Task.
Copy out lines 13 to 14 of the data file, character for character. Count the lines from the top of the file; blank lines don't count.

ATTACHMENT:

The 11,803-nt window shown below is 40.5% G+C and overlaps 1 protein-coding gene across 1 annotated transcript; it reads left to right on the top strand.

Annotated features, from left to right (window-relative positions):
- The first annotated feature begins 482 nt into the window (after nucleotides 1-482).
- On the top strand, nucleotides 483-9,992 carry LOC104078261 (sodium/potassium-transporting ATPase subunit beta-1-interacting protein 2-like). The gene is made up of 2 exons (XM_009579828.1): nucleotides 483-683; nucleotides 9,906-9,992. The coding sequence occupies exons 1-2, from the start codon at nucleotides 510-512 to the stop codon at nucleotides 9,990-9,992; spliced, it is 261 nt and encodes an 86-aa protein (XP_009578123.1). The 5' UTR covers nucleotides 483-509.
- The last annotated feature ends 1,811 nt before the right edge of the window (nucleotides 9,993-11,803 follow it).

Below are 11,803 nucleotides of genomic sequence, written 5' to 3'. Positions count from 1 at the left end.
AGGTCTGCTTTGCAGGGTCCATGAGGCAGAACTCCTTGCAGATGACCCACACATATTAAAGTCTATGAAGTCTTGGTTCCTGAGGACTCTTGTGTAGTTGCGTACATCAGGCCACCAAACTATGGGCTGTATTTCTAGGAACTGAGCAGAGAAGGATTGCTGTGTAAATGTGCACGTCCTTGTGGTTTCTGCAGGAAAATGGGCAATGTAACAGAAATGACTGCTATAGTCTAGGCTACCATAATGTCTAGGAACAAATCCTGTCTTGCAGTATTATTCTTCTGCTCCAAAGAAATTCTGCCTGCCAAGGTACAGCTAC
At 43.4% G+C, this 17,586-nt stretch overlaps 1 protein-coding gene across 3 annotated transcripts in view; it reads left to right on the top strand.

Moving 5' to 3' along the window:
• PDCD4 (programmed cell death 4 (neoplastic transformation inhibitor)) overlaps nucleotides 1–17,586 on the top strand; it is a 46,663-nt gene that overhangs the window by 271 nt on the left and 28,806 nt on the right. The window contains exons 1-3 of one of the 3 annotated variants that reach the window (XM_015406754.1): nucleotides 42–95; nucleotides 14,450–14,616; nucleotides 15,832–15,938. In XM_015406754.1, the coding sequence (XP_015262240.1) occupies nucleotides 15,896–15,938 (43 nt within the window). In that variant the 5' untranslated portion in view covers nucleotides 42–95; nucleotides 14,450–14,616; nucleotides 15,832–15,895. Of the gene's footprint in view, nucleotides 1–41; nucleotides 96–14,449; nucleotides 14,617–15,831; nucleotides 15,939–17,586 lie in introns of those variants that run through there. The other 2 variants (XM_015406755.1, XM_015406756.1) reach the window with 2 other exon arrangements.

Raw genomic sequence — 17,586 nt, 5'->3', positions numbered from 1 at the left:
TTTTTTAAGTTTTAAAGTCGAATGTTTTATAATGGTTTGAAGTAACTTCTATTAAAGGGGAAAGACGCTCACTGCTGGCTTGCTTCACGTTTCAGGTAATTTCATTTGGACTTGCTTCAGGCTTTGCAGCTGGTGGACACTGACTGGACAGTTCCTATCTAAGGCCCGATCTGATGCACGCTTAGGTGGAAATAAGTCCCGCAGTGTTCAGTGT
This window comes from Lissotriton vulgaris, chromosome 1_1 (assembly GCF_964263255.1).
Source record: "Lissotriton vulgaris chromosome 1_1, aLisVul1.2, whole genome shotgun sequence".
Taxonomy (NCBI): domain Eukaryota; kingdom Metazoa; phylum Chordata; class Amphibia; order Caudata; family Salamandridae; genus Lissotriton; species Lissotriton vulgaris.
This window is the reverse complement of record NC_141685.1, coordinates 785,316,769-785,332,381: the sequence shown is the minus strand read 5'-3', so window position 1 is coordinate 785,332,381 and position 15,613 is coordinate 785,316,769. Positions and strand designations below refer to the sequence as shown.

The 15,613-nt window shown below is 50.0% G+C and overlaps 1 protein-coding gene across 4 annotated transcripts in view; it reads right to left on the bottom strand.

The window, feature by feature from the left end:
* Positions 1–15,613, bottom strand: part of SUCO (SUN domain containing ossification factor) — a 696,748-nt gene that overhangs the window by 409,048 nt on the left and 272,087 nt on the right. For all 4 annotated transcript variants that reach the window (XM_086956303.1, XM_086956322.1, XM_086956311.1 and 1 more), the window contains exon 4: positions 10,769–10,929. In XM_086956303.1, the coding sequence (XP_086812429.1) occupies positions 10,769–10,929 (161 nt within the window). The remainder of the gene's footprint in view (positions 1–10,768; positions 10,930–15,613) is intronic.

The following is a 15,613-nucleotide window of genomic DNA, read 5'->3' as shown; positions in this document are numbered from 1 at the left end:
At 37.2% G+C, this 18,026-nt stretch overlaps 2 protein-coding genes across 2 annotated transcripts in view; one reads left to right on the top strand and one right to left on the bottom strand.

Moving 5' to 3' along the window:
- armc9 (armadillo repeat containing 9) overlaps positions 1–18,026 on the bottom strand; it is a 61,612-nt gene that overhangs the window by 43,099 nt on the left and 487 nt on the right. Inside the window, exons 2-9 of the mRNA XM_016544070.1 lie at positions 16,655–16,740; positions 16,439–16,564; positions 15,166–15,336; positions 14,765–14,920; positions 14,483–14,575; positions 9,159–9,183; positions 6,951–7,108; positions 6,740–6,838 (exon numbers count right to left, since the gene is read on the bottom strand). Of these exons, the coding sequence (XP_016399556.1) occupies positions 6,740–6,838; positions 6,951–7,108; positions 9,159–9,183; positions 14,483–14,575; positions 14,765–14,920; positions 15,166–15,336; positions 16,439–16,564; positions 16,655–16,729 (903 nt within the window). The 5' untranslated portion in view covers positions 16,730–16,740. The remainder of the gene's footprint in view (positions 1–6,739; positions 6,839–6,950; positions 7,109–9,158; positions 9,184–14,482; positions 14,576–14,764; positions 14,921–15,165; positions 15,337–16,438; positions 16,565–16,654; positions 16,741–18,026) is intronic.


This window comes from Lissotriton vulgaris, chromosome 1_1 (assembly GCF_964263255.1).
Source record: "Lissotriton vulgaris chromosome 1_1, aLisVul1.2, whole genome shotgun sequence".